Hard as I tried to steer away from commenting on issues of leadership in this particular edition, the need and urge refused to give way, perhaps due to the critical role of a social scientist .i.e. to inform and educate its audience. Moreover, no other issue could be more topical given that election for new helmsmen that would lead us for the next three years is around the corner. In early 2015, this column devoted attention, in a two-part series, on “leadership deficit and security challenges in Arochukwu” which x-rayed the enormity of challenges associated with our leadership and the attendant consequences and ended with a prescription on the path to true and successful governance. However, seeing that the current helmsmen were less interested to be guided by the kind of ethos that define true leadership in other climes as espoused, the column in the last quarter of 2015 ex-rayed what it termed “Nzuko Aro Election: the leadership we deserve in 2016” wherein the leadership was again guided on the honourable path to a successful baton exchange to ensure it departs with a modicum of integrity.
Some issues raised therein are worth repeating or paraphrasing as background to the current thesis. My argument was that governance in Arochukwu was in dire straits, so it behoved all persons that love the community to show concern in our collective wellbeing by having more than passive interest in the 2016 election. I contended that it was impossible for the present exco, with just few weeks to handover, to redress all its mistakes but it was possible for it to do something that would earn it some reputation. Most institutions in Aro, i also noted, laid prostrate and only leaders with community leadership orientation and virtues would have the capacity to turn around the situation. The article therefore, concluded that one thing that would earn the out-going exco honour was for it to be less partisan in who succeeds it. Although I acknowledged the fact that it would be a difficult task, I reasoned that anything less shall damage its chances of leaving office with positive opinion of any sort.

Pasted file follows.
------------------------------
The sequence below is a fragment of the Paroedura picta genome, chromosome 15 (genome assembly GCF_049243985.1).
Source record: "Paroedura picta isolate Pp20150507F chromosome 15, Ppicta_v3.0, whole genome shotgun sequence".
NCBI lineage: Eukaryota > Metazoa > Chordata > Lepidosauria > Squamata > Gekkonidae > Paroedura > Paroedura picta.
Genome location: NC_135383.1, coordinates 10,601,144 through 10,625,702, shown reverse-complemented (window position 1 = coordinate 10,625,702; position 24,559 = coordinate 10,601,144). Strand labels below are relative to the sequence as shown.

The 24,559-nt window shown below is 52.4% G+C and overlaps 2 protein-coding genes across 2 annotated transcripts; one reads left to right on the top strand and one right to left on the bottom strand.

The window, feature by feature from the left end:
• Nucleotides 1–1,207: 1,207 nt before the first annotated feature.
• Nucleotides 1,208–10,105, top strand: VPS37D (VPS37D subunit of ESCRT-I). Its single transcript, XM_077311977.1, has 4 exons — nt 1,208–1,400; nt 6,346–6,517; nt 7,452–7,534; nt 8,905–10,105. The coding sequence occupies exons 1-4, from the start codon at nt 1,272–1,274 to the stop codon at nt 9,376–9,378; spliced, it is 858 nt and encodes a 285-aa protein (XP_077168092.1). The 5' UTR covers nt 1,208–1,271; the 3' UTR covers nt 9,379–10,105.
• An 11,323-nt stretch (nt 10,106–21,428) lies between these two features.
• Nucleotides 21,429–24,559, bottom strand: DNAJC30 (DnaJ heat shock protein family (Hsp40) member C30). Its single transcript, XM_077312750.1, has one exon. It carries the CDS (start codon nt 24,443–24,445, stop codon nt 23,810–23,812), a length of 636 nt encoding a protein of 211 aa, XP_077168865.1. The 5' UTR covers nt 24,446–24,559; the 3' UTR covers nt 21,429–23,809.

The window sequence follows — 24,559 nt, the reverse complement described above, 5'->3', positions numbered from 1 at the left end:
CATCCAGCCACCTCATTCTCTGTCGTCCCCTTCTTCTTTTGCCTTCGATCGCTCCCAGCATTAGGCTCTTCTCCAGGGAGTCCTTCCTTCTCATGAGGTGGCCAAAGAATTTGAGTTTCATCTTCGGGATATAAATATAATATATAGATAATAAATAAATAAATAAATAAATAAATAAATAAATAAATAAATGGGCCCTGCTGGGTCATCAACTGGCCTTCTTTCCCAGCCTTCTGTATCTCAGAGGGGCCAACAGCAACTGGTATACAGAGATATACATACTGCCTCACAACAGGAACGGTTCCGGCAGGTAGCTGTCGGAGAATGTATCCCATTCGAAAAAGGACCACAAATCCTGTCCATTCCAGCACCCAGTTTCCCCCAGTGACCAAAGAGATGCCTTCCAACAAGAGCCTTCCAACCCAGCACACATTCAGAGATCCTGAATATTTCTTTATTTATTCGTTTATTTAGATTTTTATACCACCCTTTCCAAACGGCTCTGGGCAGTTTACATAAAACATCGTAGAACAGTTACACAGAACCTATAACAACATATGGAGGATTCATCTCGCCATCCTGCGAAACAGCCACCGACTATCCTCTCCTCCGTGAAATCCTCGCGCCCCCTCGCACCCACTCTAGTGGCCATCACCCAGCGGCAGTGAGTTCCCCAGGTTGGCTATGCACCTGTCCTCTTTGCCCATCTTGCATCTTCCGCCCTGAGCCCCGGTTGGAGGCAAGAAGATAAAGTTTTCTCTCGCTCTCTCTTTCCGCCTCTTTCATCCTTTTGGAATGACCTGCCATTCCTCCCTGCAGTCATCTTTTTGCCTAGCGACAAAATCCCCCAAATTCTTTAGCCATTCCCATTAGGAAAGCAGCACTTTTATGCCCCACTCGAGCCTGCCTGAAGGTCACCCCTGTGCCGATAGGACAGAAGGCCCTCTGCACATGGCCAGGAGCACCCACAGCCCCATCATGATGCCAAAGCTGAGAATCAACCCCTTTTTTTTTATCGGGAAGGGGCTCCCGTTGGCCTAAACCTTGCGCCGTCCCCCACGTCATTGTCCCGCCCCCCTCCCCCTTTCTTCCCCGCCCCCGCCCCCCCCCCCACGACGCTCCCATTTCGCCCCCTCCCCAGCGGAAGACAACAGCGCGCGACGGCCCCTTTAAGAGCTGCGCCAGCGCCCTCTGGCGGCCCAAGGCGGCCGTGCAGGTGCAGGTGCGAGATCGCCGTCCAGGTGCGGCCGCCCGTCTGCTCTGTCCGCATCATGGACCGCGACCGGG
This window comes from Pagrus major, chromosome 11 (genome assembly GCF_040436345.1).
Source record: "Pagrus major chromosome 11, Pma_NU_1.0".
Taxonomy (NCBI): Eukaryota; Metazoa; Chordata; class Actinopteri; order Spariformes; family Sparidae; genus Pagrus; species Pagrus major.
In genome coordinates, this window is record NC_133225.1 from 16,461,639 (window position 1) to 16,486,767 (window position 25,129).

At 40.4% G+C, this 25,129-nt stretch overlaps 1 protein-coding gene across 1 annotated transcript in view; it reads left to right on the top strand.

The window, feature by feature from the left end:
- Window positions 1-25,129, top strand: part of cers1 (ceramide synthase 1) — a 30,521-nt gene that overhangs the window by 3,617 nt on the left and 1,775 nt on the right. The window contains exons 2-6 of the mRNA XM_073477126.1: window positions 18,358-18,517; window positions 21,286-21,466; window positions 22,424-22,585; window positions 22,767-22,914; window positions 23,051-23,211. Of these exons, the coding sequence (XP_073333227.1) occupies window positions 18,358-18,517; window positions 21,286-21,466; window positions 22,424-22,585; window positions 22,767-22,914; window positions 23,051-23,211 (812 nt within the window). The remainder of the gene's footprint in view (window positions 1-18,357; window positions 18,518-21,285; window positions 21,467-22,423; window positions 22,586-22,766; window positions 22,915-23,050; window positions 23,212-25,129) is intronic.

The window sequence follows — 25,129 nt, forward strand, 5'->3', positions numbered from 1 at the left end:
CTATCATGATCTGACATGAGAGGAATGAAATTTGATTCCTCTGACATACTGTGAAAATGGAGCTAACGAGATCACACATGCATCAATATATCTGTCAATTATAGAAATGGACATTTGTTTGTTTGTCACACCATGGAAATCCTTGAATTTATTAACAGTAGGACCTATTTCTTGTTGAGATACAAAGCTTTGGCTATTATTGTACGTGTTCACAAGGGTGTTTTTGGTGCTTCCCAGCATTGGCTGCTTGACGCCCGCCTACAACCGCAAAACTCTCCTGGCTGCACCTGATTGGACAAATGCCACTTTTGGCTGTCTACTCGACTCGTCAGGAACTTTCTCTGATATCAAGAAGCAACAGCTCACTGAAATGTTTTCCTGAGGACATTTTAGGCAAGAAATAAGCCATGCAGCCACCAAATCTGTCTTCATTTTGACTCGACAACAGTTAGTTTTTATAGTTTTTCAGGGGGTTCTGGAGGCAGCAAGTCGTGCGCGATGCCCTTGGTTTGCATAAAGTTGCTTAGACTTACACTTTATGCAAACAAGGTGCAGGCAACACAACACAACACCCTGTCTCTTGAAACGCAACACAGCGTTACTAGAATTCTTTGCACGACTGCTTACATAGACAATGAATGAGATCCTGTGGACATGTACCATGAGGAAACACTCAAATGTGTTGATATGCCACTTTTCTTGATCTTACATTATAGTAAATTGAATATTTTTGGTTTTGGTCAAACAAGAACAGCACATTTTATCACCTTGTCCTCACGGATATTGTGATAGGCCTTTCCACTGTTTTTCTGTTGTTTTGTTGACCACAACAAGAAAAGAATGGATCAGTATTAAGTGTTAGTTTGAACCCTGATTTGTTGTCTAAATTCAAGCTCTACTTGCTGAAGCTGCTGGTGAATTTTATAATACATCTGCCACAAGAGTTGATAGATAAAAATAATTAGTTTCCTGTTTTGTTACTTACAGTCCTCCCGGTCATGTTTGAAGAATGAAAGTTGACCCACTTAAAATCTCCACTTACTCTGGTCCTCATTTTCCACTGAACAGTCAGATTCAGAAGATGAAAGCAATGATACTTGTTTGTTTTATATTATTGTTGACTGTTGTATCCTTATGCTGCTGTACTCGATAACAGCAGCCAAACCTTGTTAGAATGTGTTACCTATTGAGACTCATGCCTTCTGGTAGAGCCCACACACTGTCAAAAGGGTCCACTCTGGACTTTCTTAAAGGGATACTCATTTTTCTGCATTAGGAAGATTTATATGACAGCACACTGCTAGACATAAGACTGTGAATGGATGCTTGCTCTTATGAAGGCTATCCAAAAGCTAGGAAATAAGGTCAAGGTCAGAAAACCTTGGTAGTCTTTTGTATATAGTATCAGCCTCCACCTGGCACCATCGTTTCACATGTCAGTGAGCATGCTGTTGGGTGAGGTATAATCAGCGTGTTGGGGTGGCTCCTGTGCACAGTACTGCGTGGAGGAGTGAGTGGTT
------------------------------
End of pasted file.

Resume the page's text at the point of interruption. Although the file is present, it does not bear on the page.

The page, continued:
Yet, I averred that given the known tendencies of those in charge of affairs, this path of honour may be difficult but advised that it was in doing difficult tasks that true leadership is often tested. Aside from the reasons aforementioned, am constrained to come back to the leadership question, the fourth time in a sequence, due to startling developments lately. It is either that the current leaders see no reason or sense in doing the right thing or that they are overwhelmed by siege mentality associated with most dying administrations. Or how else does one explain its action of issuing election guidelines that totally usurps the roles constitutionally assigned to patrons? And, doing so after it was fore-warned that it would completely erode any integrity it may still possess? Or how would it hope to do such and escape harsh judgement of history? As a student of Corpus Christi College, Achi, Oji River, Enugu State, we had a principal that always reminded us about “the day of reckoning”, a direct reference to when our mission in the school to acquire certificate will be called to question. Our ability to acquit ourselves creditably by the kind of grade we make shall be the ultimate test. Indeed, his constant reminder assisted us to understand the the biblical injunction about judgement that shall be the fate of all humans. For the current exco, the day of reckoning comes with the Easter 2016 election as surely a new leadership beckons.
We have so many things happening in global leadership that provides shining examples for us locally. For instance, in the United States, the two major political parties are locked in contests to nominate candidates for the presidential election slated for November. The conduct of two major contenders in the Republican Party is worthy of emulation because it is in tandem with leadership genre with community leadership orientation in terms of listening to the led. Jeb Bush, desirous of turning around his poor performance, made great efforts in South Carolina, including parading his parents and sibling who had won elections in the State. However, when the result was released and Jeb was nowhere near the front runners, he remarked that “the people of South Carolina have spoken and I have heard” and instantly suspended his ambition for presidency. Again, Ben Carson, the neurosurgeon candidate, after his poor showing on Super Tuesday admitted that he did not see a political path forward, so opted out of the race. Good lessons for current and would-be leaders. One certainty in the uncertainty of change is that change itself is bound to occur and whether we see the handwriting on the wall or not the immutable course of history is certain. Good bye old order, welcome new era.